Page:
Archive for Percy Bysshe Shelley

Two hundred years of Ozymandias

Posted in Poetry with tags , , , on January 11, 2018 by telescoper

The sonnet Ozymandias by Percy Bysshe Shelley is so famous that it really needs no introduction, especially because I’ve posted it before, but I couldn’t help marking the fact that it was first published in the to the literary magazine The Examiner exactly two hundred years ago today, on January 11th  1818:

 

Here’s the poem in more legible form:

I met a traveller from an antique land
Who said: “Two vast and trunkless legs of stone
Stand in the desert. Near them on the sand,
Half sunk, a shattered visage lies, whose frown
And wrinkled lip and sneer of cold command
Tell that its sculptor well those passions read
Which yet survive, stamped on these lifeless things,
The hand that mocked them and the heart that fed.
And on the pedestal these words appear:
`My name is Ozymandias, King of Kings:
Look on my works, ye mighty, and despair!’
Nothing beside remains. Round the decay
Of that colossal wreck, boundless and bare,
The lone and level sands stretch far away”.

What you may not know, however, is that Shelley’s poem was one of a pair with the same title on the same theme; the  other, composed by Shelley’s friend Horace Smith, appeared about three weeks later on February 1st 2018. The two friends had written their poems as a sort of competition. Here’s the other Ozymandias:

In Egypt’s sandy silence, all alone,
Stands a gigantic Leg, which far off throws
The only shadow that the Desert knows.
“I am great Ozymandias,” saith the stone,
“The King of kings: this mighty city shows
The wonders of my hand.” The city’s gone!
Naught but the leg remaining to disclose
The sight of that forgotten Babylon.
We wonder, and some hunter may express
Wonder like ours, when through the wilderness
Where London stood, holding the wolf in chase,
He meets some fragment huge, and stops to guess
What wonderful, but unrecorded, race
Once dwelt in that annihilated place.

 

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The Fitful Alternations of the Rain

Posted in Poetry with tags , on February 20, 2015 by telescoper

The fitful alternations of the rain,
When the chill wind, languid as with pain
Of its own heavy moisture, here and there
Drives through the gray and beamless atmosphere.

by Percy Bysshe Shelley (1792-1822)

 

The Other Ozymandias

Posted in Poetry with tags , , , on December 4, 2014 by telescoper

The sonnet Ozymandias by Percy Bysshe Shelley is so famous that it really needs no introduction here. What you may not know, however, is that Shelley’s poem was one of a pair with the same title on the same theme and submitted to the literary magazine The Examiner. Shelley’s poem was published on January 11th  1818; the other Ozymandias, composed by Shelley’s friend Horace Smith, appeared about three weeks later on February 1st. I can see why Shelley’s is the more famous of the two!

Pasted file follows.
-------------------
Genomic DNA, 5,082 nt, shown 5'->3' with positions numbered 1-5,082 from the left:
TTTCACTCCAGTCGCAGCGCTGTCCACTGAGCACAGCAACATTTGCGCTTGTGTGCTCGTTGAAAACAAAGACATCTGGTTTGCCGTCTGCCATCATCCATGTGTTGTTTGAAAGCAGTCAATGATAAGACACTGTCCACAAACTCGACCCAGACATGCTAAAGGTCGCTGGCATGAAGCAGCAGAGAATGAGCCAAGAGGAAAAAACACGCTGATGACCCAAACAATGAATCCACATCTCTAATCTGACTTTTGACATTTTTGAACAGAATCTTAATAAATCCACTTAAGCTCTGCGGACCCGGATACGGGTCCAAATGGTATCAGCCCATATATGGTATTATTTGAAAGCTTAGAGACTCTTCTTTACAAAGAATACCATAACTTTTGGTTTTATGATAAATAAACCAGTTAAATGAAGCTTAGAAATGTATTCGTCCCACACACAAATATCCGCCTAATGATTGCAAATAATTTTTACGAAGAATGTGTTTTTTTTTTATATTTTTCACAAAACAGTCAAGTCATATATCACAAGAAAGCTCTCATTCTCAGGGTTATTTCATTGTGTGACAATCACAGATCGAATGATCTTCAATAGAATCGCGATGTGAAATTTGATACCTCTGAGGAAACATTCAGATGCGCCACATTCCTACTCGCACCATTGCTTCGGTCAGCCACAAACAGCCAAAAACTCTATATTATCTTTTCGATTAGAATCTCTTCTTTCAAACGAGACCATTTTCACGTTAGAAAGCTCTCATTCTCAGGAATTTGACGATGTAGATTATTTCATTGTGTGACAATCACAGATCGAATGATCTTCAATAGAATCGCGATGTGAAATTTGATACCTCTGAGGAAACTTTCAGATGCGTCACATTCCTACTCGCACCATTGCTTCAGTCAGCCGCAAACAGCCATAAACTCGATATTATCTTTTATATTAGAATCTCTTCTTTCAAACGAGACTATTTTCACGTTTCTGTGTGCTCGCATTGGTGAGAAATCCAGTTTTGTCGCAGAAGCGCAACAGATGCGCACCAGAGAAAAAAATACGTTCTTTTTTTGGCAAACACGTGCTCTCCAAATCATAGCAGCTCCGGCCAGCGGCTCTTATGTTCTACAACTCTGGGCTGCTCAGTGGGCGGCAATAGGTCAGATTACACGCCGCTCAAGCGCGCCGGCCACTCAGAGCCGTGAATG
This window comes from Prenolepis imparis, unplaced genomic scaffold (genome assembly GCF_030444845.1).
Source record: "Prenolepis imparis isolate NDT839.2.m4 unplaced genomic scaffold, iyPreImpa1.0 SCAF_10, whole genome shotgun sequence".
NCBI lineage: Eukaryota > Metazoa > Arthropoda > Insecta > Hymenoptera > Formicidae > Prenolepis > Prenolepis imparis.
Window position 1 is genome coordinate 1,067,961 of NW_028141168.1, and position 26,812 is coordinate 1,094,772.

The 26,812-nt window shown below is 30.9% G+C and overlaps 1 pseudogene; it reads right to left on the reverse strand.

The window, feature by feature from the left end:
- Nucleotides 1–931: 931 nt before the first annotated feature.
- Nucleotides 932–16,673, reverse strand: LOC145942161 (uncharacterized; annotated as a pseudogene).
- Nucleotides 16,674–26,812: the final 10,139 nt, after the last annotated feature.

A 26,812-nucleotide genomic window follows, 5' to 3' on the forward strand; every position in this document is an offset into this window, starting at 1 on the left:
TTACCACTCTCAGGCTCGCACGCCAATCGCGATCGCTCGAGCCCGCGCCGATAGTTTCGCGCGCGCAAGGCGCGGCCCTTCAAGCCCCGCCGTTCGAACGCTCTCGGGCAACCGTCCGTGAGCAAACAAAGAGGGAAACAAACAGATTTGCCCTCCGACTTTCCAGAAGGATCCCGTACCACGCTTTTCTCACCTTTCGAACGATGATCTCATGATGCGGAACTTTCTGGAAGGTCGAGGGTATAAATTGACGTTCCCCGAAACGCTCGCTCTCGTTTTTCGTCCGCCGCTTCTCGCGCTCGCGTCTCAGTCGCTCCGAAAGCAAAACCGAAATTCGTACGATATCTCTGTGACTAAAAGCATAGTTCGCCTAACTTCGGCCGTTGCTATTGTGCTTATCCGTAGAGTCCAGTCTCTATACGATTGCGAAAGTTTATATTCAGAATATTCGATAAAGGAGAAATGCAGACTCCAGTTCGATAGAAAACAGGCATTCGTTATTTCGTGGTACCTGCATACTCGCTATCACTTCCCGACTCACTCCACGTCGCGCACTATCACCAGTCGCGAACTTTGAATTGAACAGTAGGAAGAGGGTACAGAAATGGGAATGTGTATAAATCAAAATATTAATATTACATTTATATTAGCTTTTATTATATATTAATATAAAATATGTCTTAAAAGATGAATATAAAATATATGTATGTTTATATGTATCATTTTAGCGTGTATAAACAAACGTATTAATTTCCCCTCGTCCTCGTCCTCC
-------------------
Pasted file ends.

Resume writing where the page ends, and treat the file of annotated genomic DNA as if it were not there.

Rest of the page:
In Egypt’s sandy silence, all alone,
Stands a gigantic Leg, which far off throws
The only shadow that the Desert knows.
“I am great Ozymandias,” saith the stone,
“The King of kings: this mighty city shows
The wonders of my hand.” The city’s gone!
Naught but the leg remaining to disclose
The sight of that forgotten Babylon.
We wonder, and some hunter may express
Wonder like ours, when through the wilderness
Where London stood, holding the wolf in chase,
He meets some fragment huge, and stops to guess
What wonderful, but unrecorded, race
Once dwelt in that annihilated place.

 

Autumn: A Dirge

Posted in Poetry with tags , on November 24, 2014 by telescoper

I.

The warm sun is failing, the bleak wind is wailing,
The bare boughs are sighing, the pale flowers are dying,
And the Year
On the earth her death-bed, in a shroud of leaves dead,
Is lying.
Come, Months, come away,
From November to May,
In your saddest array;
Follow the bier
Of the dead cold Year,
And like dim shadows watch by her sepulchre.

II.

The chill rain is falling, the nipped worm is crawling,
The rivers are swelling, the thunder is knelling
For the Year;
The blithe swallows are flown, and the lizards each gone
To his dwelling;
Come, Months, come away;
Put on white, black, and gray;
Let your light sisters play —
Ye, follow the bier
Of the dead cold Year,
And make her grave green with tear on tear.

 

by Percy Bysshe Shelley (1792-1822)

 

 

A Dirge

Posted in Poetry with tags , , on October 21, 2014 by telescoper

Rough Wind, that moanest loud
Grief too sad for song;
Wild wind, when sullen cloud
Knells all the night long;
Sad storm, whose tears are vain,
Bare woods, whose branches strain,
Deep caves and dreary main, _
Wail, for the world’s wrong!

by Percy Bysshe Shelley

 

 

Stanzas – April 1814

Posted in Poetry with tags , on April 7, 2014 by telescoper

Away! the moor is dark beneath the moon,